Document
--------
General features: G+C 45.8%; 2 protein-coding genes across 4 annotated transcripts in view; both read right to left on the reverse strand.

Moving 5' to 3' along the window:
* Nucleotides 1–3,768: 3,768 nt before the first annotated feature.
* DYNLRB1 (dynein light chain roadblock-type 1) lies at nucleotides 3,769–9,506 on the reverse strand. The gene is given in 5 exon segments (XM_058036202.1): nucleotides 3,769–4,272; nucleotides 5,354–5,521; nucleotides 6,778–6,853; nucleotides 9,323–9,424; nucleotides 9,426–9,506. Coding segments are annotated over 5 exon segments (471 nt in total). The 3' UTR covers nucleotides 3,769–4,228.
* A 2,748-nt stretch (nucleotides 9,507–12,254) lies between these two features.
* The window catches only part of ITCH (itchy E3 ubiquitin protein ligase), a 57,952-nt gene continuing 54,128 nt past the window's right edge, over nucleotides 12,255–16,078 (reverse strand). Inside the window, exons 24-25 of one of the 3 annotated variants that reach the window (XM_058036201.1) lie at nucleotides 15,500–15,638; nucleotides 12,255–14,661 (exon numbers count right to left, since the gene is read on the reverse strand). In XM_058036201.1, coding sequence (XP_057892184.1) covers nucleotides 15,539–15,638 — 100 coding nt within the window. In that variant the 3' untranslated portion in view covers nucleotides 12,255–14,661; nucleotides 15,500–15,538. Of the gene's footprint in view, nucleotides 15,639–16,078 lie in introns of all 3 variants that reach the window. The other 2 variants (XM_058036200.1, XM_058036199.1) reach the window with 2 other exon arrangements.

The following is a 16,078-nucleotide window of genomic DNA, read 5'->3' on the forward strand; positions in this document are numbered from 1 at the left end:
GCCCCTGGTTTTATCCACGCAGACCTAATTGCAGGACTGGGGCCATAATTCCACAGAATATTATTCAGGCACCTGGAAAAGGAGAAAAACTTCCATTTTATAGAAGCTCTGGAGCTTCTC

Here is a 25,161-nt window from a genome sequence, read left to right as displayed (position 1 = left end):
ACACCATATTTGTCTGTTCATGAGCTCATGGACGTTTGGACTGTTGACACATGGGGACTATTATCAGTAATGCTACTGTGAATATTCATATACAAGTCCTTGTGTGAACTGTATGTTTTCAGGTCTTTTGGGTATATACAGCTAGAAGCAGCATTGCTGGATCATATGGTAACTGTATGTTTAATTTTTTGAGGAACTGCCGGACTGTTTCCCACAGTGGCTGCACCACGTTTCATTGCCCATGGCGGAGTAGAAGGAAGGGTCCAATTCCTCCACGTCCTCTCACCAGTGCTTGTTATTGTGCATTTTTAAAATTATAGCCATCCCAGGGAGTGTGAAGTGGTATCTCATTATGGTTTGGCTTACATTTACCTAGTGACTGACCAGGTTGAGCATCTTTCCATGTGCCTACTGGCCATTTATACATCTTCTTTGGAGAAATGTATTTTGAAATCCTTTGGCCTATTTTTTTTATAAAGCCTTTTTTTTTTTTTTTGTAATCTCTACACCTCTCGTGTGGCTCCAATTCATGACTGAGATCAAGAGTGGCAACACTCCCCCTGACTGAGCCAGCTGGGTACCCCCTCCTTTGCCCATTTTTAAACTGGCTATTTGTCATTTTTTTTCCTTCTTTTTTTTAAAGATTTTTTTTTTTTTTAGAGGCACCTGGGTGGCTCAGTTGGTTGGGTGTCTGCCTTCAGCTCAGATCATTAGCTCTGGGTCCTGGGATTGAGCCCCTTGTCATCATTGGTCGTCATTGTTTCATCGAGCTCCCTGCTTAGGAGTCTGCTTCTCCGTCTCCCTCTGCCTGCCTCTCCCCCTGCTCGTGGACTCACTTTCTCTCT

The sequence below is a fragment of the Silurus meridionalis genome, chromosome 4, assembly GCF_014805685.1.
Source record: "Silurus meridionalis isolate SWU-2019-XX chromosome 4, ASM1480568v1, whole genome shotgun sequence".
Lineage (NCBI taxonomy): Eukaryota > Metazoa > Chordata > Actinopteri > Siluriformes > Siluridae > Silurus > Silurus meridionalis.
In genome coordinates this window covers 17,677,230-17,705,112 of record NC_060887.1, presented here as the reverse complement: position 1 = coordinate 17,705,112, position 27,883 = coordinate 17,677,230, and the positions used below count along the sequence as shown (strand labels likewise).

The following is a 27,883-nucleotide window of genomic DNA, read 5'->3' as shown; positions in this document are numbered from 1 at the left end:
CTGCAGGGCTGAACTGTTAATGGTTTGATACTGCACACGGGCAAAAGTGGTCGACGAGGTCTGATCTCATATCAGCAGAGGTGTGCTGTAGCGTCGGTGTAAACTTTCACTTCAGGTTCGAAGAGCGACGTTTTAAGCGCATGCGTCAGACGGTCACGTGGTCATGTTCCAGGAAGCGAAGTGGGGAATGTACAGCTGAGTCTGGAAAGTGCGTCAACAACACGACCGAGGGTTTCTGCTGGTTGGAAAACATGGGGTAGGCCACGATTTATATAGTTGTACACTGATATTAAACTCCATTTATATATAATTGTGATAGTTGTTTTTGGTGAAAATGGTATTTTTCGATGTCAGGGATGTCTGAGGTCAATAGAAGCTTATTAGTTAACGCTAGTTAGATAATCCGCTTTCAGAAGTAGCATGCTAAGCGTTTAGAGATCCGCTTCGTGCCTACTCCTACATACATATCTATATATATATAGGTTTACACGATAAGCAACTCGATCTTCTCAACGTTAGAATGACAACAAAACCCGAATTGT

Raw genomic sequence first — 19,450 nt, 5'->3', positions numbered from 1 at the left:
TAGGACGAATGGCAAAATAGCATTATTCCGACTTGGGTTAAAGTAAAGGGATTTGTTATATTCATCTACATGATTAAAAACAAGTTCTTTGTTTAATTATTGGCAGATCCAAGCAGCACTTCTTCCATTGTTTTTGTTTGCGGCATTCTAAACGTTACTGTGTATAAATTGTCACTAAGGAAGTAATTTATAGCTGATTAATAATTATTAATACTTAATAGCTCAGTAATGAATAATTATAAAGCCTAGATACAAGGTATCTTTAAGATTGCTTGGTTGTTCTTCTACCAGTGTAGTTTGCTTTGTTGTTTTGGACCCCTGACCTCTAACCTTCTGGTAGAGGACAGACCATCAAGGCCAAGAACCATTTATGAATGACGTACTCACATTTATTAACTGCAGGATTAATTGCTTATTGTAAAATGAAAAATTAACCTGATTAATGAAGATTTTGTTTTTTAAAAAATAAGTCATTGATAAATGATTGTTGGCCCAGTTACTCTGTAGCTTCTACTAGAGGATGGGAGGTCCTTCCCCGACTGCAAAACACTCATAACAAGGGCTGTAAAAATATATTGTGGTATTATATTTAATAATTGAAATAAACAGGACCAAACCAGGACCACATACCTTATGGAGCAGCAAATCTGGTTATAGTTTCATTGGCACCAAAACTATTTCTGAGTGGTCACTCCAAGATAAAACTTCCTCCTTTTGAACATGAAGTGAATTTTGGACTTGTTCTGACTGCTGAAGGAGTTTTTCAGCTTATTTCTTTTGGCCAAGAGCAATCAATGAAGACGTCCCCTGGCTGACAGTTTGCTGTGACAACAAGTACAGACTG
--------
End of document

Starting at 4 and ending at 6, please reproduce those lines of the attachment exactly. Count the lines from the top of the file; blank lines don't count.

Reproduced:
* DYNLRB1 (dynein light chain roadblock-type 1) lies at nucleotides 3,769–9,506 on the reverse strand. The gene is given in 5 exon segments (XM_058036202.1): nucleotides 3,769–4,272; nucleotides 5,354–5,521; nucleotides 6,778–6,853; nucleotides 9,323–9,424; nucleotides 9,426–9,506. Coding segments are annotated over 5 exon segments (471 nt in total). The 3' UTR covers nucleotides 3,769–4,228.
* A 2,748-nt stretch (nucleotides 9,507–12,254) lies between these two features.
* The window catches only part of ITCH (itchy E3 ubiquitin protein ligase), a 57,952-nt gene continuing 54,128 nt past the window's right edge, over nucleotides 12,255–16,078 (reverse strand). Inside the window, exons 24-25 of one of the 3 annotated variants that reach the window (XM_058036201.1) lie at nucleotides 15,500–15,638; nucleotides 12,255–14,661 (exon numbers count right to left, since the gene is read on the reverse strand). In XM_058036201.1, coding sequence (XP_057892184.1) covers nucleotides 15,539–15,638 — 100 coding nt within the window. In that variant the 3' untranslated portion in view covers nucleotides 12,255–14,661; nucleotides 15,500–15,538. Of the gene's footprint in view, nucleotides 15,639–16,078 lie in introns of all 3 variants that reach the window. The other 2 variants (XM_058036200.1, XM_058036199.1) reach the window with 2 other exon arrangements.